Facebook looks to drones, satellites and lasers to connect everyone to the internet
Social network plans to harness new technology to beam internet services to the 70pc of the population which is not yet online
Reuters in San Francisco
Facebook is harnessing satellite, drone and other technology as part of an ambitious and costly effort to beam internet connectivity to people in underdeveloped parts of the world.
The world's No1 social network revealed on Thursday that it has hired aerospace and communications experts from NASA's Jet Propulsion Laboratory and its Ames Research Centre for the new "Connectivity Lab" project.
"Today, we're sharing some details of the work Facebook's Connectivity Lab is doing to build drones, satellites and lasers to deliver the internet to everyone," Facebook chief executive Mark Zuckerberg said in a post on Facebook.
He did not specify a time frame for the project.
The move extends the social networking company's Internet.org effort, aimed at connecting billions of people who do not currently have internet access in places such as Africa and Asia. Facebook has been working with telecommunications carriers to make internet access more available and affordable.
"We're going to continue building these partnerships, but connecting the whole world will require inventing new technology too," Zuckerberg said in his post.
Facebook envisages a fleet of solar-powered drones as well as low-earth-orbit and geosynchronous satellites delivering internet access to different regions of the world. Invisible, infrared laser beams could allow Facebook to dramatically boost the speed of the internet connections provided by the various aircraft, Facebook said on a web page explaining the project.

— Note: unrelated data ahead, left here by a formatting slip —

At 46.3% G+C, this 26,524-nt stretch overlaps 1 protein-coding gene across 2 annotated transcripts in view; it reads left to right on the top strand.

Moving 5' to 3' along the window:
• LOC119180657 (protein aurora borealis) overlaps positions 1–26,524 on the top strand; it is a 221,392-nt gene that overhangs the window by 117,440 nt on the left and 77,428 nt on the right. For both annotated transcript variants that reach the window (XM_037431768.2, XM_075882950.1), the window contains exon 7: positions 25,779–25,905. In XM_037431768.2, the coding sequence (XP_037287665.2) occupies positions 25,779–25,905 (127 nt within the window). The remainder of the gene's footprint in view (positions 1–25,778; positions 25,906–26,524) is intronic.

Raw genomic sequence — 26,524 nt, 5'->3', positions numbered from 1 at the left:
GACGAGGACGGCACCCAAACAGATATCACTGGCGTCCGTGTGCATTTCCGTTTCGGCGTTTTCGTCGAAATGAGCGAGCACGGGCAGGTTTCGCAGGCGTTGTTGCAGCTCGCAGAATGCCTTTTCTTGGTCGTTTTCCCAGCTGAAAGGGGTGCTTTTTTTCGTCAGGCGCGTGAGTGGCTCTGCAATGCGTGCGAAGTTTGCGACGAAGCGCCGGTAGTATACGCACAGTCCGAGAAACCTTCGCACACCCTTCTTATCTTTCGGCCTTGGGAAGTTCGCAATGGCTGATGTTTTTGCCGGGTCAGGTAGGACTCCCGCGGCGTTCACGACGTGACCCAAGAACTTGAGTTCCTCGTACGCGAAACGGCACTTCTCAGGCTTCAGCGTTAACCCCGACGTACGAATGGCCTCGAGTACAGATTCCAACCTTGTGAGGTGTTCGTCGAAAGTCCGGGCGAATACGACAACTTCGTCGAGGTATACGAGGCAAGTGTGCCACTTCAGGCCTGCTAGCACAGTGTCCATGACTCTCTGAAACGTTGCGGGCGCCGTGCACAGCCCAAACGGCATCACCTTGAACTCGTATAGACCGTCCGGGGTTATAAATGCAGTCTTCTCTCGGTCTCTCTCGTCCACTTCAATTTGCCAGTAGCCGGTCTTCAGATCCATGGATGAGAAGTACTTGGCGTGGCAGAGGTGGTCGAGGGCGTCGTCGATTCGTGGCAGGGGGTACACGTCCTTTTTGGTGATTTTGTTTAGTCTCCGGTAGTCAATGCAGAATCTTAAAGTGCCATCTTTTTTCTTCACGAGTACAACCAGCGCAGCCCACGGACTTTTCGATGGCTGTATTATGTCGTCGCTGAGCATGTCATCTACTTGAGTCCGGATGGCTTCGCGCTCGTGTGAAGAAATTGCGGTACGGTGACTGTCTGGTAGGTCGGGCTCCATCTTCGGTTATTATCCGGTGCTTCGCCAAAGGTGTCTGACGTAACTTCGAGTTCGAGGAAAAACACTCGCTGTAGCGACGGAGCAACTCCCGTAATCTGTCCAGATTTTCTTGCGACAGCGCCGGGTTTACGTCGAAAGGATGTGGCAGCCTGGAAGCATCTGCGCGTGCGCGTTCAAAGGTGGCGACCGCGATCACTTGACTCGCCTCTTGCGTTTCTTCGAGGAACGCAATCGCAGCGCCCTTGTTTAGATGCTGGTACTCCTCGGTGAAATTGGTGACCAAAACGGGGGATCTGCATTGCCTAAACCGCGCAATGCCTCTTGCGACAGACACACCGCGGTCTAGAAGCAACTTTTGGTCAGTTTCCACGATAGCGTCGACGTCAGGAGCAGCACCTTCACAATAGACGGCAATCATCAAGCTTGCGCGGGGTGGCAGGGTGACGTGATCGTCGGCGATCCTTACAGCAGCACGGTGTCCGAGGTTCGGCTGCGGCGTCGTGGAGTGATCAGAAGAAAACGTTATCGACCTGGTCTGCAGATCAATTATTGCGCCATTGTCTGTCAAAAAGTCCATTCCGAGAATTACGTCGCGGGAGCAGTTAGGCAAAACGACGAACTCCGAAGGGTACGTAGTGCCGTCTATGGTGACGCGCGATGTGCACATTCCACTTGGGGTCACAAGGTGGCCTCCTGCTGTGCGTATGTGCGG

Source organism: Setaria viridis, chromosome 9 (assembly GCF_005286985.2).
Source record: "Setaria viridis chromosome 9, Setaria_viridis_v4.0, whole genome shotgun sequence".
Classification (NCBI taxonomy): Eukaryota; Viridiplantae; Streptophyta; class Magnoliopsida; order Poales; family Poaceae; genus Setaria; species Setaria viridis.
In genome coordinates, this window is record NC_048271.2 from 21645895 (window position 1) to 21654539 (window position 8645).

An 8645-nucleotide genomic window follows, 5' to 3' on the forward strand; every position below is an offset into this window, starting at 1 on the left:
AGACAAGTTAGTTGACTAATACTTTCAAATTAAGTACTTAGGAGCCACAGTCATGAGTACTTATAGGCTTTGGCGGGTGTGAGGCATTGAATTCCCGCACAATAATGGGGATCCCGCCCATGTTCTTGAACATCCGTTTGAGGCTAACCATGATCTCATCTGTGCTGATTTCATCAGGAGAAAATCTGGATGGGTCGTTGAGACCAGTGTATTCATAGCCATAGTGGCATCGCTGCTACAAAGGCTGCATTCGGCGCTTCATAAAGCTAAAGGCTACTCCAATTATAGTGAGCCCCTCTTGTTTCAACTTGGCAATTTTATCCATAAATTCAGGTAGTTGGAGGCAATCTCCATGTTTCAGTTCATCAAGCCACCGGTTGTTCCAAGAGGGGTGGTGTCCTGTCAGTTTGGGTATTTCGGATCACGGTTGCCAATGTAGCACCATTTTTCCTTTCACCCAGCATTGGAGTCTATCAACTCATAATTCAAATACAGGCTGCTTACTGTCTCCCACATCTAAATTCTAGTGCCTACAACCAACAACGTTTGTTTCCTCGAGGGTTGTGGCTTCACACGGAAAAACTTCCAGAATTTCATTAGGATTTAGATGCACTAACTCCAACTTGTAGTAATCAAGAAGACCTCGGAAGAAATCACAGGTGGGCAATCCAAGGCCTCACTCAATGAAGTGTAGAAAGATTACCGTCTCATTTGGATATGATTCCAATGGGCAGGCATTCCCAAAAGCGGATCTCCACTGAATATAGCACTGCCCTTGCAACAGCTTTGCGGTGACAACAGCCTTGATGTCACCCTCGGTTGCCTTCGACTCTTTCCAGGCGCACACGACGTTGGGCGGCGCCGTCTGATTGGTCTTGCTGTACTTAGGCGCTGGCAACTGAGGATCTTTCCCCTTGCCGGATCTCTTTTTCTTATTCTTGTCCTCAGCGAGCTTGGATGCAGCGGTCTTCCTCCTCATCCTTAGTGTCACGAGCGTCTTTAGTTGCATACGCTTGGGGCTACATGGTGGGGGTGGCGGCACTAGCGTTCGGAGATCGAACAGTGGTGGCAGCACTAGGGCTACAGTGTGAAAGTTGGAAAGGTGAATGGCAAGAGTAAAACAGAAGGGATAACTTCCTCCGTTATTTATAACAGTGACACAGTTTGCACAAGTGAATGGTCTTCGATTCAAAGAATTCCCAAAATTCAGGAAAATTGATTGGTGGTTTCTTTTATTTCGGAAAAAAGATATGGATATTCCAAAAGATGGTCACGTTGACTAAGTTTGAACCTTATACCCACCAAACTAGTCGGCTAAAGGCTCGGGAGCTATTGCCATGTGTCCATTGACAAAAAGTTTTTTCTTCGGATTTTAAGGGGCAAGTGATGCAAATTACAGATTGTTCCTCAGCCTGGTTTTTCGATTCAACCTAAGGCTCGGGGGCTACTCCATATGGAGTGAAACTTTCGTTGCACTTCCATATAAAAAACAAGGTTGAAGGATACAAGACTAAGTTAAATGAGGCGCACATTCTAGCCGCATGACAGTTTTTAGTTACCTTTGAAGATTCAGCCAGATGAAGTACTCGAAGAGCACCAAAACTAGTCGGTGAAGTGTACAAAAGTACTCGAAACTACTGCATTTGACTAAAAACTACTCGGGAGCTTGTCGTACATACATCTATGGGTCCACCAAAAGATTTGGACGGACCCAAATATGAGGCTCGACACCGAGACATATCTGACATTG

Facebook's plans to take to the skies underscore the company's rising ambitions to exert its influence beyond the confines of its 1.2 billion-member social network.
On Tuesday, Facebook announced US$2 billion plans to acquire Oculus VR, a maker of virtual reality goggles that Facebook hopes could become the future computing platform.
Facebook is following in the steps of Google, the world's largest internet search engine, whose Google X division is working on a variety of so-called "moonshot" projects including self-driving cars and wearable computers.
Google announced plans last year to use solar-powered balloons to deliver internet access to remote regions of the world.
Among the job openings posted on Facebook's website on Thursday were roles such as antenna systems engineer and electro-optical network access hardware engineer.
Facebook also said it had hired a five-member team that worked at Ascenta, a British company whose founders created early versions of the Zephyr, which Facebook said held the record for the longest-flying solar-powered unmanned aircraft.
Internet.org aims to connect the more than 70 per cent of the world's 7 billion people who are not yet online.
Zuckerberg has previously said that access connectivity is not the main obstacle to getting the world online. He noted at the Mobile World Congress wireless show in Barcelona, Spain last month that more than 80 per cent of the world's population live in areas with 2G or 3G wireless access. More important, he said, is giving people a reason to connect: basic financial services, access to health care information and educational materials.
Facebook's acquisition of a company called Onavo last autumn also fits with Internet.org's vision. Onavo develops data compression technology, which helps applications run more efficiently. This is especially important in developing countries, where people have access to much slower internet speeds.
Additional reporting by Associated Press